Only The Weather Can Save Europe From Energy Disaster

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Jack McEvoy Energy & Environment Reporter
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Europe must rely on mild weather to stockpile enough fuel and avoid winter fuel shortages which could further exacerbate the continent’s ongoing energy and economic crises, according to The Wall Street Journal.

Countries in the European Union (EU) are rationing fuel supplies and urging their citizens to cut consumption as Russia continues to cut off natural gas deliveries via the Nord Stream 1 pipeline; however, the success of their efforts will be ultimately determined by the harshness of winter weather, the WSJ reported. Although some forecasts suggest that winter weather could be relatively mild, an extremely cold winter would hike energy demand and would threaten European countries’ natural gas stockpiles. (RELATED: The West’s Scheme To Slash Russian Oil Profits Could End Up Backfiring)

Mild winter conditions could allow Europe’s current gas storage sufficient to meet energy demand without severely restricting consumption, according to the WSJ. Germany, the EU’s most powerful member, is already calling on its citizens to take cold showers and is turning off the lights in public areas to save natural gas, its main source of fuel, according to The Guardian.

The EU is close to meeting its natural gas storage targets as countries’ stockpiles were 79.94% full on Aug. 31, meaning that most countries are likely to fill their storage to at least 80% by November, according to Reuters. However, a full gas stockpile, which would normally be sufficient to last the entire winter, is only likely to last countries three months due to the lack of Russian gas deliveries.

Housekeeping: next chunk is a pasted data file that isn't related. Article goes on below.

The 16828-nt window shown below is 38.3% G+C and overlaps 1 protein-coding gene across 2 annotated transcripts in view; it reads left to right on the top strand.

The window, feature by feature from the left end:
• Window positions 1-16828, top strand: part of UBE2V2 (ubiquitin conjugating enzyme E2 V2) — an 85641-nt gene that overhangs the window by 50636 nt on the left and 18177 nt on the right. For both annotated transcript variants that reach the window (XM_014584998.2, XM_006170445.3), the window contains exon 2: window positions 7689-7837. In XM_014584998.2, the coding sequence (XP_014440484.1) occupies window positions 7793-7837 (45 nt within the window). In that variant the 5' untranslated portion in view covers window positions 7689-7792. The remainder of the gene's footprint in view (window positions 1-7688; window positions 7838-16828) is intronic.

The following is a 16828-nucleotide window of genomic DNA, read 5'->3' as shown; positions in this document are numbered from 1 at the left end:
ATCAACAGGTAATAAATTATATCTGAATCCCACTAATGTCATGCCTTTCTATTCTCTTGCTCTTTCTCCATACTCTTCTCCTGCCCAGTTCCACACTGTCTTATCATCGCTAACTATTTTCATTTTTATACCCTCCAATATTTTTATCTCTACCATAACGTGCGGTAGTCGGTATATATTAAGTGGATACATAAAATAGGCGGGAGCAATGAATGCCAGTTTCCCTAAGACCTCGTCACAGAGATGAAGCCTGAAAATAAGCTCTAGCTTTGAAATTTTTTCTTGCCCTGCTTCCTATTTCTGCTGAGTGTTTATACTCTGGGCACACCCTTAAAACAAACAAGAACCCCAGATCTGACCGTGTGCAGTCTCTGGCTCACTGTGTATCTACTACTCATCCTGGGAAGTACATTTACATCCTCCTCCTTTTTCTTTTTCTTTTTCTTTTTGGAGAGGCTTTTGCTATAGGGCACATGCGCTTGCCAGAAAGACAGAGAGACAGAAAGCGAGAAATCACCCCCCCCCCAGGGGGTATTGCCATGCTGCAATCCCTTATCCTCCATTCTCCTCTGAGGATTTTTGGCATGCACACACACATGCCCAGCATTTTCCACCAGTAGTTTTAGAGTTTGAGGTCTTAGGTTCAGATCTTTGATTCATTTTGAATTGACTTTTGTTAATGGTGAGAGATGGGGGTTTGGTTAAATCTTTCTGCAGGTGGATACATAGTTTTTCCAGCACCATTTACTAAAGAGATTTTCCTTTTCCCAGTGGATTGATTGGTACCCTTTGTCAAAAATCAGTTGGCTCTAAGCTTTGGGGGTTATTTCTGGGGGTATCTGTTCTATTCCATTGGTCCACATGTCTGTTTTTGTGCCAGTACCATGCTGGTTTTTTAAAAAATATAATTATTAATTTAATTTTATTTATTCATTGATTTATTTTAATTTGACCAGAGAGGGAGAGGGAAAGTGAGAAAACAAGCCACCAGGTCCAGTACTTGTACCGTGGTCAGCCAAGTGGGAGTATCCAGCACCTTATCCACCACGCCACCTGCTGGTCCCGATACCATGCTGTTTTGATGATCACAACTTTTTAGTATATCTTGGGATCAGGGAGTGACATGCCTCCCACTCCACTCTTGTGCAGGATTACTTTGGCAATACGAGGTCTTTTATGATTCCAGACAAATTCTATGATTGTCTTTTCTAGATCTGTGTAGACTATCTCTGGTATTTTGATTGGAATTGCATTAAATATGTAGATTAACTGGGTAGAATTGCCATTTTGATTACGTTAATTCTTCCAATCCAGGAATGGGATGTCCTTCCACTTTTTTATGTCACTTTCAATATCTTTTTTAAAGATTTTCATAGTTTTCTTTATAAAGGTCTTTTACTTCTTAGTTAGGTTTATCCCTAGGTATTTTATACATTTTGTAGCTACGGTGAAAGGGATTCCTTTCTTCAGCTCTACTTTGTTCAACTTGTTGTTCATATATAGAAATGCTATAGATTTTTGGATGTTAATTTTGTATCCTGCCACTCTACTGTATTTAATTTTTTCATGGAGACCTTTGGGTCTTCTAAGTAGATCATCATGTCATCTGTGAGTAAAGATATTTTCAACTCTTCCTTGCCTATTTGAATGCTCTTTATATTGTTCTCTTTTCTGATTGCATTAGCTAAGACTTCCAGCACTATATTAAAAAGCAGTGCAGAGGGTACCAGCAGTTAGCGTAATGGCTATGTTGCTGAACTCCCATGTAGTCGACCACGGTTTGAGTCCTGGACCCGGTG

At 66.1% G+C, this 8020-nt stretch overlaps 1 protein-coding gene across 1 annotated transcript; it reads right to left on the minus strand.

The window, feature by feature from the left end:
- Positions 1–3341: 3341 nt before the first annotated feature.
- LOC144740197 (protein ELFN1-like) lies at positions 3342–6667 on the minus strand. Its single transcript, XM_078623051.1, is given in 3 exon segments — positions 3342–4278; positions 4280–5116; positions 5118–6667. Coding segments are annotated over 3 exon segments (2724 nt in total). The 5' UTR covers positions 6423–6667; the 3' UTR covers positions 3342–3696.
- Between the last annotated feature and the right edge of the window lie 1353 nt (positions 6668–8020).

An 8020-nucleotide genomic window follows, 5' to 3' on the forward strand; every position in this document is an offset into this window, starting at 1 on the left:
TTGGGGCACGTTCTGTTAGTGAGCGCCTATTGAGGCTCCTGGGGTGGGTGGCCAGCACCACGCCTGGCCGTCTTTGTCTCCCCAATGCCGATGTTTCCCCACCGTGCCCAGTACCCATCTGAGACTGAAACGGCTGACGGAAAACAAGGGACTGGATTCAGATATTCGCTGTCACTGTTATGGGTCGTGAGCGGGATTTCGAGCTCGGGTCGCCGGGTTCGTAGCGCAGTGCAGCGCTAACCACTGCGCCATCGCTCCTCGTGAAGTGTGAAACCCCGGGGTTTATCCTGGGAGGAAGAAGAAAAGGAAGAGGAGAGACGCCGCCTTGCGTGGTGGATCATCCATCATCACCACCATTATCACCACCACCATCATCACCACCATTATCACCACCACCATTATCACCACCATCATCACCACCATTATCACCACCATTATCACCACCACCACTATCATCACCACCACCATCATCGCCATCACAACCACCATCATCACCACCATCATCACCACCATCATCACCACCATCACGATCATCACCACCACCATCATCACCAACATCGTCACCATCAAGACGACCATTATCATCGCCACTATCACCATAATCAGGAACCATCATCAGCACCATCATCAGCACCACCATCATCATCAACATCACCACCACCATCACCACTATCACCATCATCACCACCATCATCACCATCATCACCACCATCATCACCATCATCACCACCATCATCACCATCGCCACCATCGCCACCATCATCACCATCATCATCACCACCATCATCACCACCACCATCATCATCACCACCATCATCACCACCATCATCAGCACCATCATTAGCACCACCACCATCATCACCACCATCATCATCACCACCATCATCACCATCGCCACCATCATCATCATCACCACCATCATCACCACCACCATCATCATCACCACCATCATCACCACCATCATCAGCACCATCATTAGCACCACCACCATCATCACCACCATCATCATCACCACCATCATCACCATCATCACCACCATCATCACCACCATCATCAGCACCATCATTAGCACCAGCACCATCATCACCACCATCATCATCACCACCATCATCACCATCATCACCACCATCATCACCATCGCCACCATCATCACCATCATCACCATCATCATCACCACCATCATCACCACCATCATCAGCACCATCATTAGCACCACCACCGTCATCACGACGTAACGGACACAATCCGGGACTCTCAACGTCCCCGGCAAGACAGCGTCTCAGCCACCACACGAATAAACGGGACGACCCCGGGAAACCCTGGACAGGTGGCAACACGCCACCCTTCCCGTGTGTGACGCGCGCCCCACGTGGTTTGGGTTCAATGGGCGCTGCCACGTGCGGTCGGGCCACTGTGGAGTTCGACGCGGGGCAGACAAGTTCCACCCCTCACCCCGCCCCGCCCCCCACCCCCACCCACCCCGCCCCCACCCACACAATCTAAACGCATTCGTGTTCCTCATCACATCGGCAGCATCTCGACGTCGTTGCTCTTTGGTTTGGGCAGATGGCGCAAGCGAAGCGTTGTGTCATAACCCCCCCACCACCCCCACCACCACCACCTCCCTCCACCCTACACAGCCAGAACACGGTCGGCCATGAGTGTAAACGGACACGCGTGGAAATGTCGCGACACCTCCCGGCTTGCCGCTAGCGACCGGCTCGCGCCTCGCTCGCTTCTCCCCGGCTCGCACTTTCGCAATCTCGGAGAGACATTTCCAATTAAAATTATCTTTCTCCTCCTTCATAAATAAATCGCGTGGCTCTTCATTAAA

Electricity prices across Europe are currently spiking due to natural gas shortages and citizens are struggling to pay their energy bills, according to Bloomberg. The EU is urging its member-states to impose windfall taxes on energy companies’ revenues to address “astronomic” energy bills, according to the Financial Times.

European Commission President Ursula von der Leyen attends a news conference after a meeting at the Baltic Sea Energy Security Summit, at Marienborg in Kongens Lyngby, north of Copenhagen, Denmark, August 30, 2022. Mads Claus Rasmussen/Ritzau Scanpix/via REUTERS

Heat waves are also hiking energy demand meaning that countries are finding it more difficult to stockpile fuel in time for the winter, according to the WSJ. Fuel shortages are making it difficult for EU countries to power their economies and cool homes during the summer even when energy demand is lower than it is in winter, according to the WSJ.

Russia completely shut down the Nord Stream 1 pipeline, the main source of European natural gas, on Monday, stating that the gas cutoff was caused by sanctions imposed by the EU. The EU is heavily reliant on Russian natural gas and imported 155 billion cubic meters of Russian gas in 2021, accounting for around 45% of EU gas imports and close to 40% of its total gas consumption, according to the International Energy Agency.

The weather will also determine the levels of sunlight, wind and rainfall which would affect the power output of solar panels, wind turbines, hydroelectric power and other forms of green energy, according to the WSJ. Green energy accounted for 22.1% of Europe’s energy mix in 2020, according to EU statistics.

The European Commission did not immediately respond to the Daily Caller News Foundation.

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